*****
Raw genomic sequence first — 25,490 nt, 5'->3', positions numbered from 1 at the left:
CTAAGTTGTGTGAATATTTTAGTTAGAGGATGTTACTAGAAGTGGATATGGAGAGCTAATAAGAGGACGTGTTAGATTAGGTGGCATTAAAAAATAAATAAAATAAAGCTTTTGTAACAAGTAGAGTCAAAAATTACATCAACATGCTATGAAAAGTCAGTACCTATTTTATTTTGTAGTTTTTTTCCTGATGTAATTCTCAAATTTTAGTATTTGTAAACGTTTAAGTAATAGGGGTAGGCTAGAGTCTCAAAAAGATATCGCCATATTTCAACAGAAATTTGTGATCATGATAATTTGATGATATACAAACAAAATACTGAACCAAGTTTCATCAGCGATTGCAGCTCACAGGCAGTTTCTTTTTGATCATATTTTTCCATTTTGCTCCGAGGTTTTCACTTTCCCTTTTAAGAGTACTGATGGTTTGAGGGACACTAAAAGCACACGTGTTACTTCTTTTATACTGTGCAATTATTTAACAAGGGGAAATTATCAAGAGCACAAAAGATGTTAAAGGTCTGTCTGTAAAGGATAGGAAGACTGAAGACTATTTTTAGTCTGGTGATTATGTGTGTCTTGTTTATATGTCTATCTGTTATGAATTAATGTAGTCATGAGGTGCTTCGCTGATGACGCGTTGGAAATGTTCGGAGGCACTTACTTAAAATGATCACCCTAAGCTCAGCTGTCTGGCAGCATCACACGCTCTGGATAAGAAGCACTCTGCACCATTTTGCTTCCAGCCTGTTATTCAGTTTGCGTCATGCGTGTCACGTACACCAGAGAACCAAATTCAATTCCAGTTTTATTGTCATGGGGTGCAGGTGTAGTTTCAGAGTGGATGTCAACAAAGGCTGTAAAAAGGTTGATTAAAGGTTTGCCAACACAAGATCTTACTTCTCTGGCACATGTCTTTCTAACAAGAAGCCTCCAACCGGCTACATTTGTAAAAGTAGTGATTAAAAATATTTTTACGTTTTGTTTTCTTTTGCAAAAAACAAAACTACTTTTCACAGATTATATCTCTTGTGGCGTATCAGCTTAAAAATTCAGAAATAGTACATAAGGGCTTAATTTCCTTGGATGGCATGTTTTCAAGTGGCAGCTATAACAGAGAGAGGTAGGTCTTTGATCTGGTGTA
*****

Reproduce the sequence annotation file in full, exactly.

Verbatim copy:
Raw genomic sequence first — 25,490 nt, 5'->3', positions numbered from 1 at the left:
CTAAGTTGTGTGAATATTTTAGTTAGAGGATGTTACTAGAAGTGGATATGGAGAGCTAATAAGAGGACGTGTTAGATTAGGTGGCATTAAAAAATAAATAAAATAAAGCTTTTGTAACAAGTAGAGTCAAAAATTACATCAACATGCTATGAAAAGTCAGTACCTATTTTATTTTGTAGTTTTTTTCCTGATGTAATTCTCAAATTTTAGTATTTGTAAACGTTTAAGTAATAGGGGTAGGCTAGAGTCTCAAAAAGATATCGCCATATTTCAACAGAAATTTGTGATCATGATAATTTGATGATATACAAACAAAATACTGAACCAAGTTTCATCAGCGATTGCAGCTCACAGGCAGTTTCTTTTTGATCATATTTTTCCATTTTGCTCCGAGGTTTTCACTTTCCCTTTTAAGAGTACTGATGGTTTGAGGGACACTAAAAGCACACGTGTTACTTCTTTTATACTGTGCAATTATTTAACAAGGGGAAATTATCAAGAGCACAAAAGATGTTAAAGGTCTGTCTGTAAAGGATAGGAAGACTGAAGACTATTTTTAGTCTGGTGATTATGTGTGTCTTGTTTATATGTCTATCTGTTATGAATTAATGTAGTCATGAGGTGCTTCGCTGATGACGCGTTGGAAATGTTCGGAGGCACTTACTTAAAATGATCACCCTAAGCTCAGCTGTCTGGCAGCATCACACGCTCTGGATAAGAAGCACTCTGCACCATTTTGCTTCCAGCCTGTTATTCAGTTTGCGTCATGCGTGTCACGTACACCAGAGAACCAAATTCAATTCCAGTTTTATTGTCATGGGGTGCAGGTGTAGTTTCAGAGTGGATGTCAACAAAGGCTGTAAAAAGGTTGATTAAAGGTTTGCCAACACAAGATCTTACTTCTCTGGCACATGTCTTTCTAACAAGAAGCCTCCAACCGGCTACATTTGTAAAAGTAGTGATTAAAAATATTTTTACGTTTTGTTTTCTTTTGCAAAAAACAAAACTACTTTTCACAGATTATATCTCTTGTGGCGTATCAGCTTAAAAATTCAGAAATAGTACATAAGGGCTTAATTTCCTTGGATGGCATGTTTTCAAGTGGCAGCTATAACAGAGAGAGGTAGGTCTTTGATCTGGTGTA